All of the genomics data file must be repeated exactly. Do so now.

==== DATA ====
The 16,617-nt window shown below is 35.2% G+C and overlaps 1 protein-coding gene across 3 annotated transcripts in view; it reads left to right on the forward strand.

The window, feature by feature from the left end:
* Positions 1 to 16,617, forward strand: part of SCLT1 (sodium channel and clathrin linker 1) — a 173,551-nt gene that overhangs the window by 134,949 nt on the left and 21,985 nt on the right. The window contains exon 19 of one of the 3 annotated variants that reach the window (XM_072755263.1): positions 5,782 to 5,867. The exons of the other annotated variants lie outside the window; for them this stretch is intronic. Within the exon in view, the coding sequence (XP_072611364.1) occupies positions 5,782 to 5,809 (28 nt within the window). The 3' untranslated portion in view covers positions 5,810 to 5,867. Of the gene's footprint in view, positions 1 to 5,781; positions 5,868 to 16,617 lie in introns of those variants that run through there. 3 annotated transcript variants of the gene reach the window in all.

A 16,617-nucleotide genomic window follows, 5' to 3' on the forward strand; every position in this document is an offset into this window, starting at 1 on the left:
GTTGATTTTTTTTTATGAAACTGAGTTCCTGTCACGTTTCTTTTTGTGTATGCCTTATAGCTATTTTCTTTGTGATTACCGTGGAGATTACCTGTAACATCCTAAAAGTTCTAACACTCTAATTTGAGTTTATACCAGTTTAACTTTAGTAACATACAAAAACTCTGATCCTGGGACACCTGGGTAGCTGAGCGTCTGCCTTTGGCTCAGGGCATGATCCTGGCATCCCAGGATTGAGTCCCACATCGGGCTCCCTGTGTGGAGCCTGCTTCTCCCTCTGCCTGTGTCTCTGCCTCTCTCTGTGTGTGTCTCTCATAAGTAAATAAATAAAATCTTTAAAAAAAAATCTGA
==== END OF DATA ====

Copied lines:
The 16,617-nt window shown below is 35.2% G+C and overlaps 1 protein-coding gene across 3 annotated transcripts in view; it reads left to right on the forward strand.

The window, feature by feature from the left end:
* Positions 1 to 16,617, forward strand: part of SCLT1 (sodium channel and clathrin linker 1) — a 173,551-nt gene that overhangs the window by 134,949 nt on the left and 21,985 nt on the right. The window contains exon 19 of one of the 3 annotated variants that reach the window (XM_072755263.1): positions 5,782 to 5,867. The exons of the other annotated variants lie outside the window; for them this stretch is intronic. Within the exon in view, the coding sequence (XP_072611364.1) occupies positions 5,782 to 5,809 (28 nt within the window). The 3' untranslated portion in view covers positions 5,810 to 5,867. Of the gene's footprint in view, positions 1 to 5,781; positions 5,868 to 16,617 lie in introns of those variants that run through there. 3 annotated transcript variants of the gene reach the window in all.

A 16,617-nucleotide genomic window follows, 5' to 3' on the forward strand; every position in this document is an offset into this window, starting at 1 on the left:
GTTGATTTTTTTTTATGAAACTGAGTTCCTGTCACGTTTCTTTTTGTGTATGCCTTATAGCTATTTTCTTTGTGATTACCGTGGAGATTACCTGTAACATCCTAAAAGTTCTAACACTCTAATTTGAGTTTATACCAGTTTAACTTTAGTAACATACAAAAACTCTGATCCTGGGACACCTGGGTAGCTGAGCGTCTGCCTTTGGCTCAGGGCATGATCCTGGCATCCCAGGATTGAGTCCCACATCGGGCTCCCTGTGTGGAGCCTGCTTCTCCCTCTGCCTGTGTCTCTGCCTCTCTCTGTGTGTGTCTCTCATAAGTAAATAAATAAAATCTTTAAAAAAAAATCTGA